Now I’m somewhere stuck between the “depression” and “acceptance” stages. I am going to say I am upset rather than depressed, because I am thankfully able to pull myself out of this stage. Though I still remain relentlessly hopeful, I’m upset. I’m upset I’m in even more physical pain, I’m even more fatigued, and that I can barely walk with a walker at this point. But I am beginning to accept more and more each day that this is my life right now, and if I overcame this before, I am determined to overcome this again.

What astounds me is that though I only became unable to walk not even two weeks ago, some people do not believe I should be upset over things. That I should solely focus on healing.

People with chronic illnesses aren’t robots. We can’t turn off our abilities to feel emotions that comes along with the rollercoaster journey that just unfortunately happened. We aren’t happy that we are chronically sick, but we sure as hell make the best of it. We aren’t happy that we don’t know how our bodies will be one day to the next, but we sure as hell use our time wisely. We aren’t particularly thrilled over the fact that some flares are extremely catastrophic, and we don’t know when that will happen. It’s hard when your life is altered in difficult ways, and you have no control over it; no matter how positive you are, no matter how many supplements or treatments to take or try…it is the nature of the beast that we tirelessly try to tame. You have no control over your health deteriorating, or the severity, or for the length of time. You have no control over when the next time your life and health will fall apart again.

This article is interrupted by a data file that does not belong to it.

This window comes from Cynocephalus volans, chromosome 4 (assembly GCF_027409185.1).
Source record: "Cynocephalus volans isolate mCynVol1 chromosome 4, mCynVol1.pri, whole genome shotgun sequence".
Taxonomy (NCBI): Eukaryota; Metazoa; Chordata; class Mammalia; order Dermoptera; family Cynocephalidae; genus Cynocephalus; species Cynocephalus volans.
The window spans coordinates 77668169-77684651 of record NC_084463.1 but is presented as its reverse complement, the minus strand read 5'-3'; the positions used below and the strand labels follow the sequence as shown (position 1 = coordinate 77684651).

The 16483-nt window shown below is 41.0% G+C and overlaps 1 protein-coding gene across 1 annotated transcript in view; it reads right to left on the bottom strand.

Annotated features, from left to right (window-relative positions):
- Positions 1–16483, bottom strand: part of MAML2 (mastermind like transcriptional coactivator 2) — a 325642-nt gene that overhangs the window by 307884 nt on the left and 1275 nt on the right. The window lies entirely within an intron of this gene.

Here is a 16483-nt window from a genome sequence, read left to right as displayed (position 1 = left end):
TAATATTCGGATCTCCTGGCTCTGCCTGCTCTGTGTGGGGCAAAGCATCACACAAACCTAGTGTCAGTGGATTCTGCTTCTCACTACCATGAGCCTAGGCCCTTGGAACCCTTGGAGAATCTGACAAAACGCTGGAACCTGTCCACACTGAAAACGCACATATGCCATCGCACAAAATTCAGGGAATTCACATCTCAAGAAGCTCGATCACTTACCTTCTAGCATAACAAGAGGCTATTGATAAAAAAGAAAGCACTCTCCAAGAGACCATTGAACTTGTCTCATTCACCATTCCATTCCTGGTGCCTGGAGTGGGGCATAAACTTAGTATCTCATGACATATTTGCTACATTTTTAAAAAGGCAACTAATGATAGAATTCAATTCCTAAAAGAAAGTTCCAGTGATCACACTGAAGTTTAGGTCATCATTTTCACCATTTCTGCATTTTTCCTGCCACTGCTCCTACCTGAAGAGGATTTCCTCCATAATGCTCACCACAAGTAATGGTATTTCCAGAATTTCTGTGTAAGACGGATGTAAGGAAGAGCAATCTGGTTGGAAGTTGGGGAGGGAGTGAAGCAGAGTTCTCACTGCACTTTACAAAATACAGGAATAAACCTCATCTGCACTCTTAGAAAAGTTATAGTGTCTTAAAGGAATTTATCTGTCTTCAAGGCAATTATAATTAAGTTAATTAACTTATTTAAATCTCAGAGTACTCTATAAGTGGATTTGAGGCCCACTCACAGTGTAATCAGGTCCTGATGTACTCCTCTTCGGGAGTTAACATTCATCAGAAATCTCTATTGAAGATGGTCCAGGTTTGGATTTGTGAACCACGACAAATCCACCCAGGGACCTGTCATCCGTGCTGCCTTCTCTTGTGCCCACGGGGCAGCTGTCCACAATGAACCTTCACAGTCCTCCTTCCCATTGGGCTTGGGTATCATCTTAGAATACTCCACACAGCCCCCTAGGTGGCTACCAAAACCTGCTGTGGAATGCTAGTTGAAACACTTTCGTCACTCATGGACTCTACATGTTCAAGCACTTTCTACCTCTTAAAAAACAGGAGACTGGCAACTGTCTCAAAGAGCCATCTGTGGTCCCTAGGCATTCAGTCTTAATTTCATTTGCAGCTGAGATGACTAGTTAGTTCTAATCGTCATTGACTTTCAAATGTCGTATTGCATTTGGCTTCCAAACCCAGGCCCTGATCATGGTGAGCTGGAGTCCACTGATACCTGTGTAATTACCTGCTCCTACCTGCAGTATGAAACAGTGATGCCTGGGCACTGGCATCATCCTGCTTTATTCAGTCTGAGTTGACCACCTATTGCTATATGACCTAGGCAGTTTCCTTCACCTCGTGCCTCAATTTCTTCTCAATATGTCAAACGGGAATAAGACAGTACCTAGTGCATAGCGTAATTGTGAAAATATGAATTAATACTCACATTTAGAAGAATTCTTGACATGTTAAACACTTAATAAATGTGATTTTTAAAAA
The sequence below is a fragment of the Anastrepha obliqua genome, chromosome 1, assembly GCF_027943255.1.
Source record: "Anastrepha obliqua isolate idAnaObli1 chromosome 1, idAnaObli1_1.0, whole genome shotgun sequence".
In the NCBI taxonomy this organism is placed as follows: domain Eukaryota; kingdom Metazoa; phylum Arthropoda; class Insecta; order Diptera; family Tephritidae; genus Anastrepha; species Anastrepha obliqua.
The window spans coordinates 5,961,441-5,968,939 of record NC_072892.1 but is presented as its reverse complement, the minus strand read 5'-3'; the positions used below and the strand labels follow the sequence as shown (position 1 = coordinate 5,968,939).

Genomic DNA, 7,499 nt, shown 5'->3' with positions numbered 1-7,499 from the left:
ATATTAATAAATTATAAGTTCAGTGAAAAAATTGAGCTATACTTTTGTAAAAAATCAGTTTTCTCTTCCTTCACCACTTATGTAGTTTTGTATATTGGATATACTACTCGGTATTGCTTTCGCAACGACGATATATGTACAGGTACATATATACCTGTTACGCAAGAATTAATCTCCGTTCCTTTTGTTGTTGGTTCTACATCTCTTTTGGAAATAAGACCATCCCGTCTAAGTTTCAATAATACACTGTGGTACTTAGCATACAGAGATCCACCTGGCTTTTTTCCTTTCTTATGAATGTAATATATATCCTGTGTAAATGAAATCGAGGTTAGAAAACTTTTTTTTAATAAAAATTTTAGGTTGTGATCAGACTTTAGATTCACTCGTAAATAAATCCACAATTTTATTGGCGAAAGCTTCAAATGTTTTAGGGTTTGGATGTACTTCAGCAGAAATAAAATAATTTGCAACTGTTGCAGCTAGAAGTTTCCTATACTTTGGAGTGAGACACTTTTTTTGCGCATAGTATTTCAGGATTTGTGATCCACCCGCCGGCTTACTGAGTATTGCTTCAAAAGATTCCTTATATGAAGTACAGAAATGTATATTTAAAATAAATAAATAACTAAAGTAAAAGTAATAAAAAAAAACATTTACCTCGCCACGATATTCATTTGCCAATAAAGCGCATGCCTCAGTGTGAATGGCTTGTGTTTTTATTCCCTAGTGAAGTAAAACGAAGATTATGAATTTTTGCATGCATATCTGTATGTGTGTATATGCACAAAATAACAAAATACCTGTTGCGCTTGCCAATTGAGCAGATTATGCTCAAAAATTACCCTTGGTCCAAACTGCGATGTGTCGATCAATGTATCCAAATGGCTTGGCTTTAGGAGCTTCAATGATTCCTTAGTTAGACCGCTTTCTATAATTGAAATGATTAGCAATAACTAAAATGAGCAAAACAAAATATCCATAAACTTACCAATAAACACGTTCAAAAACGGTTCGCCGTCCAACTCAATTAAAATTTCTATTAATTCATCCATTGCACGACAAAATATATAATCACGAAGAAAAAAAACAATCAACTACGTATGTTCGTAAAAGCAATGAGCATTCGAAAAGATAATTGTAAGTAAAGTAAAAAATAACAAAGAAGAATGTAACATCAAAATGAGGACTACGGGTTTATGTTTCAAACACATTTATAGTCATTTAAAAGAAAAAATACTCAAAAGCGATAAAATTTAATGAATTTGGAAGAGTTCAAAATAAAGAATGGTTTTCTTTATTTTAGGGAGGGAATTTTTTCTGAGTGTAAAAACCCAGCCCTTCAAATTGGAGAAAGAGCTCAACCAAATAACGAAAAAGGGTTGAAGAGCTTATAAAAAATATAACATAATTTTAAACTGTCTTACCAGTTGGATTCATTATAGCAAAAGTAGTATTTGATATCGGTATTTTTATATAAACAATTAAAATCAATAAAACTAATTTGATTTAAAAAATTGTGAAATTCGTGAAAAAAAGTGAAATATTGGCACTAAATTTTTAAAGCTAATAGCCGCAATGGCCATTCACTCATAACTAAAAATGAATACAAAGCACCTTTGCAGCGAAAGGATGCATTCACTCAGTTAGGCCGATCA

But that’s the thing about chronic illnesses – you don’t know when things like this will happen. So when you are at a point where you can physically go after something you want to do, you do it, because you never know when the next time you’ll be able to again. I wasn’t anywhere near remission. I completed most of the paramedic program with a peripherally inserted central catheter (PICC line), enduring treatments that made me even sicker. Even throughout the firefighter program, I endured treatments that made me very sick, a bout of aseptic meningitis, and no one knew it. But I was walking, so in my heart I knew it was my time to make the absolute most of my life, because I never knew when the next time would be where I wouldn’t be able to walk again. I worked so hard to manage my health and accomplish my dreams because I didn’t know when the day would come when I wouldn’t be able to. I made the best of my time that God allowed me, and I’m so beyond grateful that I had that time to accomplish as much as I did.